ACCA f4

Topics: Judge, Appeal, Law Pages: 84 (2690 words) Published: July 4, 2014
Types
 of
 Law
Just
for Your Information :)

Public
 Law
 and
 Private
 Law
Criminal
 Law
 and
 Civil
 Law
Criminal
 Law
-­‐ A
 form
 of
 public
 law.
-­‐ Case
 must
 be
 proved
 by
 the
 prosecution
 beyond
 
reasonable
 doubt.
-­‐ Person
 guilty
 must
 be
 punished
 by
 fines,
 or
 
imprisonment.
-­‐ Object
 -­‐
 to
 regulate
 society
 by
 the
 threat
 of
 
punishment.
-­‐ The
 state
 is
 the
 prosecutor
 and
 prosecution
 is
 
brought
 in
 the
 name
 of
 the
 Public
 Prosecutor
 
e.g.
 PP
 v
 Jones.
Civil
 Law
-­‐ A
 form
 of
 private
 law.
-­‐ Case
 must
 be
 proved
 on
 a
 balance
 of
 
probabilities.
-­‐ Burden
 may
 rest
 on
 either
 party
 depending
 on
 
the
 circumstance.
-­‐ No
 concept
 of
 punishment.
-­‐ Compensation
 is
 paid
 to
 the
 wronged
 person.
-­‐ Terminology
 used
 is
 different.
-­‐ Claimant
 sues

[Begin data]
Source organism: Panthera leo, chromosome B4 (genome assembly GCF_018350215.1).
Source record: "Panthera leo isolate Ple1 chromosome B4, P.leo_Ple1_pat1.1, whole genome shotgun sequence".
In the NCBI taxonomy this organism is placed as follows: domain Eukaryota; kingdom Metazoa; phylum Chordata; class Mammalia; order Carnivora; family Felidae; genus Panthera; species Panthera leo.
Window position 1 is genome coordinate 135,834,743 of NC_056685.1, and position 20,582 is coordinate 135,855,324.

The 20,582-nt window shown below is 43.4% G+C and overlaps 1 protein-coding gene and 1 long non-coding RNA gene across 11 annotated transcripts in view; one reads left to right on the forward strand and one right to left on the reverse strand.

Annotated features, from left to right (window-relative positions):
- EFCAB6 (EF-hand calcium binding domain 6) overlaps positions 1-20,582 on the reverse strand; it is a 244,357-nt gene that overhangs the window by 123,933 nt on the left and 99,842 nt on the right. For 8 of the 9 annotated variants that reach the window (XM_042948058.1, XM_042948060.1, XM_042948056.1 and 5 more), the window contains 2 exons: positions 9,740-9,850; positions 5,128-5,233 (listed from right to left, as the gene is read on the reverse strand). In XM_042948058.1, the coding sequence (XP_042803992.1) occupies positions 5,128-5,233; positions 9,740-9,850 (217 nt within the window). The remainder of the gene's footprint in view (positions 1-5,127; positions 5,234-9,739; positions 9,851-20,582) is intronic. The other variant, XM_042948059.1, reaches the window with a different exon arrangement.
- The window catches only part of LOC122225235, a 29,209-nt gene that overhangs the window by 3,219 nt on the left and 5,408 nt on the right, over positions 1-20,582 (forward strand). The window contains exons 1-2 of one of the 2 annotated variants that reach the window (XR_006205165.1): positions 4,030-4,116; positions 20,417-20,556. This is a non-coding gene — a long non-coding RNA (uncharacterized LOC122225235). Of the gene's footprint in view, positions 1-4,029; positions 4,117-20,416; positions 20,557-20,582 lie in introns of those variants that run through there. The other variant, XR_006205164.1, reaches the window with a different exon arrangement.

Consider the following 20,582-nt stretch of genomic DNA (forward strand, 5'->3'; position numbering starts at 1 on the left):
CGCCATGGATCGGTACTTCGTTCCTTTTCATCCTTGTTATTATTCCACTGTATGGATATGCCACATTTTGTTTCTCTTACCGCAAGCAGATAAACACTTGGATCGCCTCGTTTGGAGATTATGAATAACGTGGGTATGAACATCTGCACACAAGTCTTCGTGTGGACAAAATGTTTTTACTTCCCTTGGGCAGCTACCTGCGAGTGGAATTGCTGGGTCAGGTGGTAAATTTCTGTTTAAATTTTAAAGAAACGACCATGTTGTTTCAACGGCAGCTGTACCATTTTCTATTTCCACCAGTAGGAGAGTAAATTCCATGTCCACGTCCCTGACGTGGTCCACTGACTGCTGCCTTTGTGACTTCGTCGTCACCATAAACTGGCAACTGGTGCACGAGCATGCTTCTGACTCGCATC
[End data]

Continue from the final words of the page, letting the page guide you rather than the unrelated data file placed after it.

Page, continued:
the
 defendant
 so
 the
 case
 would
 
be
 referred
 to
 as
 e.g
 Smith
 v
 Megacorp
 plc.
-­‐ State
 plays
 no
 part.

Public
 Law
-­‐ Mainly
 concerned
 with
 government
 and
 the
 functions
 of
 
public
 organizations
 such
 as
 councils
 and
 local
 authorities.
-­‐ State
 prosecutes
 alleged
 perpetrator
 under
 public
 law.
 
-­‐ Criminal
 law
 is
 therefore
 also
 part
 of
 public
 law.
Private
 Law
-­‐ Deals
 with
 relationships
 between
 businesses
 and
 
customers,
 employees
 and
 other
 private
 individuals.
-­‐ The
 state
 does
 not
 get
 involved
 and
 it
 is
 for
 the
 individual
 
concerned
 to
 take
 action.

Statute
 Law
 and
 Common
 Law
Statue
 Law
-­‐ Parliament
 is
 responsible
 for
 statute
 law.
-­‐ Usually
 made
 in
 areas
 so
 complicated
 and
 unique
 that
 
common
 law
 would
 take
 an
 unacceptable
 length
 of
 time
 
to
 develop
 e.g.
 Company
 Law.
Common
 Law
-­‐ Created
 and
 developed
 by
 the
 judiciary.

The
 Court
 System

The
 Importance
 of
 the
 System
 of
 Appeals
(D’00
 Q1a)

-­‐ It
 provides
 an
 opportunity
 for
 those
 who
 are
 dissatisfied
 with
 the
 decision
 of
 one
 court
 to
 have
 the
 matter
 re-­‐considered
 
by
 a
 higher
 court,
 i.e.
 gives
 litigants
 at
 least
 two
 chances
 to
 obtain
 the
 justice
 they
 seek.
-­‐ It
 enables
 a
 higher
 court
 to
 review
 the
 decisions
 of
 lower
 courts
 and
 rectify
 possible
 errors
 as
 to
 facts
 or
 law
 made
 by
 
the
 lower
 court.
-­‐ It
 helps
 to
 develop
 greater
 uniformity
 in
 the
 law
 as
 the
 lower
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